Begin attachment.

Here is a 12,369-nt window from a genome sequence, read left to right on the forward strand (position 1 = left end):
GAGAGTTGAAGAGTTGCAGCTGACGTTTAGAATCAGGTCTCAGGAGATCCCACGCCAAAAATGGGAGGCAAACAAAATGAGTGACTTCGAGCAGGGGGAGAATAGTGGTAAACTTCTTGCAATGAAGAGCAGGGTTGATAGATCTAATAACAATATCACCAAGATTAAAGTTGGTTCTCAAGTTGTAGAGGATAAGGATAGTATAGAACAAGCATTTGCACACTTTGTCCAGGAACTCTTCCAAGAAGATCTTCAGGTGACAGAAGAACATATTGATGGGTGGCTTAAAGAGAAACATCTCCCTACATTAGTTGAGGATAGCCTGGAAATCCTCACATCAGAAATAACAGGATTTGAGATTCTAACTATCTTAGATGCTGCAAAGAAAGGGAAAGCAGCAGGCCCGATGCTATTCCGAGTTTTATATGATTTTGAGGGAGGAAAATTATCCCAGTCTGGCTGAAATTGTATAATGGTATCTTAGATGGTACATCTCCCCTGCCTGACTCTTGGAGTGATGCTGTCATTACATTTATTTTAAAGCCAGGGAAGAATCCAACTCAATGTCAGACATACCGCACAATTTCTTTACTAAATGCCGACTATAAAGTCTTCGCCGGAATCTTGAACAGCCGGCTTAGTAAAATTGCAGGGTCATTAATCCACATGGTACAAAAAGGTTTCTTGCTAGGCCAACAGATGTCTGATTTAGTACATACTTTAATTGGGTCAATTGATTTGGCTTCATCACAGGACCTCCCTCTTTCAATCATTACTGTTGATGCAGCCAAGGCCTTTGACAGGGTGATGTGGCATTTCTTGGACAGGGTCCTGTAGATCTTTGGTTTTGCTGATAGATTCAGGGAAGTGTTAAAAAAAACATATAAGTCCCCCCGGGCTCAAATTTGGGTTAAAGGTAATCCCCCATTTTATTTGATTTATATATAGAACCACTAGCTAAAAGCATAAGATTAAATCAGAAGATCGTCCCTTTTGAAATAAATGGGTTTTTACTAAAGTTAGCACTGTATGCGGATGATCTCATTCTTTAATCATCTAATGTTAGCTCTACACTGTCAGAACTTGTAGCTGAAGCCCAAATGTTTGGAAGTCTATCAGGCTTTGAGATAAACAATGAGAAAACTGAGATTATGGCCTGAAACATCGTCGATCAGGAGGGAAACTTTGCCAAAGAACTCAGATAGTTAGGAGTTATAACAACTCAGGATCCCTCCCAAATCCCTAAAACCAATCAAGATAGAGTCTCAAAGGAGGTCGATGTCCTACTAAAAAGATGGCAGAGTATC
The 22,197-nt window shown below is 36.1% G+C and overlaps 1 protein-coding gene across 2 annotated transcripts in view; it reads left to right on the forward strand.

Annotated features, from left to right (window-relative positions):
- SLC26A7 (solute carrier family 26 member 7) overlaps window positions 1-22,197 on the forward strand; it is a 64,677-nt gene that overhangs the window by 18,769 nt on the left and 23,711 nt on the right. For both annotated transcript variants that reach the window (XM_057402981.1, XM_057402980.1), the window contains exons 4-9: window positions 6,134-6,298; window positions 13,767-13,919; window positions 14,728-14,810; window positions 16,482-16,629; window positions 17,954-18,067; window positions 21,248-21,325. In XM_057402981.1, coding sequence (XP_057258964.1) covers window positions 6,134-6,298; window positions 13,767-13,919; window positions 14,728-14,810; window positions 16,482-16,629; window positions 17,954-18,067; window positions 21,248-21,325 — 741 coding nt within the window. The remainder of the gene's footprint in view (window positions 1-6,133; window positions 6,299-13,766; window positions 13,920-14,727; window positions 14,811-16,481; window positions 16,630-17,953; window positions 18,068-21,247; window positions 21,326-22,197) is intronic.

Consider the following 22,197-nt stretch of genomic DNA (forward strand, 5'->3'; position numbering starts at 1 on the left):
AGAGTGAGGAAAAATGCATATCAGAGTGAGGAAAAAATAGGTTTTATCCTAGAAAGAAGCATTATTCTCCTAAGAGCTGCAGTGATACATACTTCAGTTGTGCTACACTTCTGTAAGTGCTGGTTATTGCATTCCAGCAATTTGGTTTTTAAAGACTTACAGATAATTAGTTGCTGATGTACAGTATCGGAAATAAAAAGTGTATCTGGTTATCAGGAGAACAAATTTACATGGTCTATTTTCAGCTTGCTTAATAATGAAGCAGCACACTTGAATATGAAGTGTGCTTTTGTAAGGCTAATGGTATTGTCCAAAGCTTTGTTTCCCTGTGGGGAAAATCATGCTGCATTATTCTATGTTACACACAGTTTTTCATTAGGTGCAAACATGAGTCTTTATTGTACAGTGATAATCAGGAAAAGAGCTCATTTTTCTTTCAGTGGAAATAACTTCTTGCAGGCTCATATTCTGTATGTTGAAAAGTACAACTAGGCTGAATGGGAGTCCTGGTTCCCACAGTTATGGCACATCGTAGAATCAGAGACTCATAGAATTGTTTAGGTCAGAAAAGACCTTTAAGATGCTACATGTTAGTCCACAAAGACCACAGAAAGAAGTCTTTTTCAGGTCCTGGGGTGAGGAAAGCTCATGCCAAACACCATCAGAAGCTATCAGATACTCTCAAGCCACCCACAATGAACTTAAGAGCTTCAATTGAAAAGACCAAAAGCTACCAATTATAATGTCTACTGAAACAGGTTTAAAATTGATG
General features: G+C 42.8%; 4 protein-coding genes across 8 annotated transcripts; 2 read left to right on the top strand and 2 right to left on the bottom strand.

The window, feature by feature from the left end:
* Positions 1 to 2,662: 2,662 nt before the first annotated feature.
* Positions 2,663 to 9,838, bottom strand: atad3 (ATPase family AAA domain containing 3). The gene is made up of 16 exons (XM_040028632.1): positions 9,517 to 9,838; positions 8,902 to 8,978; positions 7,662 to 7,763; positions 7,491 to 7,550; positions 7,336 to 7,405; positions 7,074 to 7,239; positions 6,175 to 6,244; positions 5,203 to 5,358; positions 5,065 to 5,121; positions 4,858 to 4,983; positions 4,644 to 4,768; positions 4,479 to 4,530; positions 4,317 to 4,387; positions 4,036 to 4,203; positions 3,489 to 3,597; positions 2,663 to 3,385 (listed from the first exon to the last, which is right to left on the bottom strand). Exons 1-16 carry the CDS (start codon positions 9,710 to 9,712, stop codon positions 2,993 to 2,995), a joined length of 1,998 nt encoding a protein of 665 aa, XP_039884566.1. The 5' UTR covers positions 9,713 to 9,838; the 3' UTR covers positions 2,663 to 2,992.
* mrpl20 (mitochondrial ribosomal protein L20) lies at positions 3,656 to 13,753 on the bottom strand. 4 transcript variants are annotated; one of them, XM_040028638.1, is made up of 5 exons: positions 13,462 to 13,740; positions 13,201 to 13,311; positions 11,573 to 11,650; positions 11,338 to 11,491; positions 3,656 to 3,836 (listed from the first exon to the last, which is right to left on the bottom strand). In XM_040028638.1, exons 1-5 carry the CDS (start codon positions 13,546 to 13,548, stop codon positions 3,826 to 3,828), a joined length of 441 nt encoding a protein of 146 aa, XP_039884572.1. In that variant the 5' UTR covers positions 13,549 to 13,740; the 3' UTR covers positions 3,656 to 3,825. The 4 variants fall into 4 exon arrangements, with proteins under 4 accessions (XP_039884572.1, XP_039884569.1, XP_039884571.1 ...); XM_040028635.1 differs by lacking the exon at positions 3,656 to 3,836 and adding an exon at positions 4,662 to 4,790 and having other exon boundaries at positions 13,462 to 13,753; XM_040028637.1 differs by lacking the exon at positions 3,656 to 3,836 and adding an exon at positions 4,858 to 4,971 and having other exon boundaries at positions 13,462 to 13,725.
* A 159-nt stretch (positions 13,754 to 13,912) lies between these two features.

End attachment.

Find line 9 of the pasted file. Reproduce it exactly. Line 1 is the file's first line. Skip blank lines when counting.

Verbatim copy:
The window, feature by feature from the left end: